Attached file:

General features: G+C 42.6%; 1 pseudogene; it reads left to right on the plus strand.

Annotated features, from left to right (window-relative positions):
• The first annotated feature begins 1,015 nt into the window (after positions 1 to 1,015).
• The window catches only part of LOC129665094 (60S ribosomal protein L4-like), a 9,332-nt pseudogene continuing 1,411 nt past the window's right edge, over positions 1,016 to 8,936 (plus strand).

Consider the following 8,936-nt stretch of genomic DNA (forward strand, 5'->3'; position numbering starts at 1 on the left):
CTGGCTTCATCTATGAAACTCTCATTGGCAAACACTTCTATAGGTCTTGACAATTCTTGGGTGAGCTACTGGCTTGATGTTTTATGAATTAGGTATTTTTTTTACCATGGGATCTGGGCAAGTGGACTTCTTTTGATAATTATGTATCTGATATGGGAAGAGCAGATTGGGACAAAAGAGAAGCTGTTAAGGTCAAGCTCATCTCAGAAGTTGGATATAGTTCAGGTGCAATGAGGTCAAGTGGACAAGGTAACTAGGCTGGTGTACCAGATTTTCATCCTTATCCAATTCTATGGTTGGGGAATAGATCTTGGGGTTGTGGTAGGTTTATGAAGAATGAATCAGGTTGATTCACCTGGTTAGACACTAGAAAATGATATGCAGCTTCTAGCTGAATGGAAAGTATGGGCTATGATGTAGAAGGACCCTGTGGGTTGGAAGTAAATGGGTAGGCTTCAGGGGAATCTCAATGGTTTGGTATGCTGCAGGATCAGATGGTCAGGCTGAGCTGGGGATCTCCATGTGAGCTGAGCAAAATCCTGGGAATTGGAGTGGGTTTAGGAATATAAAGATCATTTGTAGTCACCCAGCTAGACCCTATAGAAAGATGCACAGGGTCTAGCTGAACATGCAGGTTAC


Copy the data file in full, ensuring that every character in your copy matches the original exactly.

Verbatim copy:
General features: G+C 42.6%; 1 pseudogene; it reads left to right on the plus strand.

Annotated features, from left to right (window-relative positions):
• The first annotated feature begins 1,015 nt into the window (after positions 1 to 1,015).
• The window catches only part of LOC129665094 (60S ribosomal protein L4-like), a 9,332-nt pseudogene continuing 1,411 nt past the window's right edge, over positions 1,016 to 8,936 (plus strand).

Consider the following 8,936-nt stretch of genomic DNA (forward strand, 5'->3'; position numbering starts at 1 on the left):
CTGGCTTCATCTATGAAACTCTCATTGGCAAACACTTCTATAGGTCTTGACAATTCTTGGGTGAGCTACTGGCTTGATGTTTTATGAATTAGGTATTTTTTTTACCATGGGATCTGGGCAAGTGGACTTCTTTTGATAATTATGTATCTGATATGGGAAGAGCAGATTGGGACAAAAGAGAAGCTGTTAAGGTCAAGCTCATCTCAGAAGTTGGATATAGTTCAGGTGCAATGAGGTCAAGTGGACAAGGTAACTAGGCTGGTGTACCAGATTTTCATCCTTATCCAATTCTATGGTTGGGGAATAGATCTTGGGGTTGTGGTAGGTTTATGAAGAATGAATCAGGTTGATTCACCTGGTTAGACACTAGAAAATGATATGCAGCTTCTAGCTGAATGGAAAGTATGGGCTATGATGTAGAAGGACCCTGTGGGTTGGAAGTAAATGGGTAGGCTTCAGGGGAATCTCAATGGTTTGGTATGCTGCAGGATCAGATGGTCAGGCTGAGCTGGGGATCTCCATGTGAGCTGAGCAAAATCCTGGGAATTGGAGTGGGTTTAGGAATATAAAGATCATTTGTAGTCACCCAGCTAGACCCTATAGAAAGATGCACAGGGTCTAGCTGAACATGCAGGTTAC